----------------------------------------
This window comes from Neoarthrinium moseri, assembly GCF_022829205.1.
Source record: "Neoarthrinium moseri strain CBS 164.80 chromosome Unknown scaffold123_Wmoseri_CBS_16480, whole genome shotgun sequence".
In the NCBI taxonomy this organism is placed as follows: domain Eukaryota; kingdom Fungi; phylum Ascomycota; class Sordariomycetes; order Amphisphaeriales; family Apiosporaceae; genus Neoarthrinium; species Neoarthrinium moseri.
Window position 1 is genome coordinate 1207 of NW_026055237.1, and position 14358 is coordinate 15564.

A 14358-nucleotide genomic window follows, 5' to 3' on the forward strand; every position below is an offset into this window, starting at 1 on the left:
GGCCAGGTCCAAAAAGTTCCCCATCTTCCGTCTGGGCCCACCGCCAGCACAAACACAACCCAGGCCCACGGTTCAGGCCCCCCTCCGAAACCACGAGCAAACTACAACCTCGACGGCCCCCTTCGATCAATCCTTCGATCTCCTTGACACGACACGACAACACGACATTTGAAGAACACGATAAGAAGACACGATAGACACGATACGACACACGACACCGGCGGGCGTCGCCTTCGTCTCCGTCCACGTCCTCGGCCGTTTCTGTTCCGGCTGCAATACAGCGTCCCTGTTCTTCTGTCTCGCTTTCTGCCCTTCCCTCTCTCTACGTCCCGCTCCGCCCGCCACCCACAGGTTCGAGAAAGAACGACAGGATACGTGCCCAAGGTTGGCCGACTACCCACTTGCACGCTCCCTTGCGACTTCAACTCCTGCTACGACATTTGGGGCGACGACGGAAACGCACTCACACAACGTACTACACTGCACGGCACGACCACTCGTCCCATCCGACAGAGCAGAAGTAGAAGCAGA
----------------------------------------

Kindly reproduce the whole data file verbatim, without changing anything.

This window comes from Neoarthrinium moseri, assembly GCF_022829205.1.
Source record: "Neoarthrinium moseri strain CBS 164.80 chromosome Unknown scaffold123_Wmoseri_CBS_16480, whole genome shotgun sequence".
In the NCBI taxonomy this organism is placed as follows: domain Eukaryota; kingdom Fungi; phylum Ascomycota; class Sordariomycetes; order Amphisphaeriales; family Apiosporaceae; genus Neoarthrinium; species Neoarthrinium moseri.
Window position 1 is genome coordinate 1207 of NW_026055237.1, and position 14358 is coordinate 15564.

A 14358-nucleotide genomic window follows, 5' to 3' on the forward strand; every position below is an offset into this window, starting at 1 on the left:
GGCCAGGTCCAAAAAGTTCCCCATCTTCCGTCTGGGCCCACCGCCAGCACAAACACAACCCAGGCCCACGGTTCAGGCCCCCCTCCGAAACCACGAGCAAACTACAACCTCGACGGCCCCCTTCGATCAATCCTTCGATCTCCTTGACACGACACGACAACACGACATTTGAAGAACACGATAAGAAGACACGATAGACACGATACGACACACGACACCGGCGGGCGTCGCCTTCGTCTCCGTCCACGTCCTCGGCCGTTTCTGTTCCGGCTGCAATACAGCGTCCCTGTTCTTCTGTCTCGCTTTCTGCCCTTCCCTCTCTCTACGTCCCGCTCCGCCCGCCACCCACAGGTTCGAGAAAGAACGACAGGATACGTGCCCAAGGTTGGCCGACTACCCACTTGCACGCTCCCTTGCGACTTCAACTCCTGCTACGACATTTGGGGCGACGACGGAAACGCACTCACACAACGTACTACACTGCACGGCACGACCACTCGTCCCATCCGACAGAGCAGAAGTAGAAGCAGA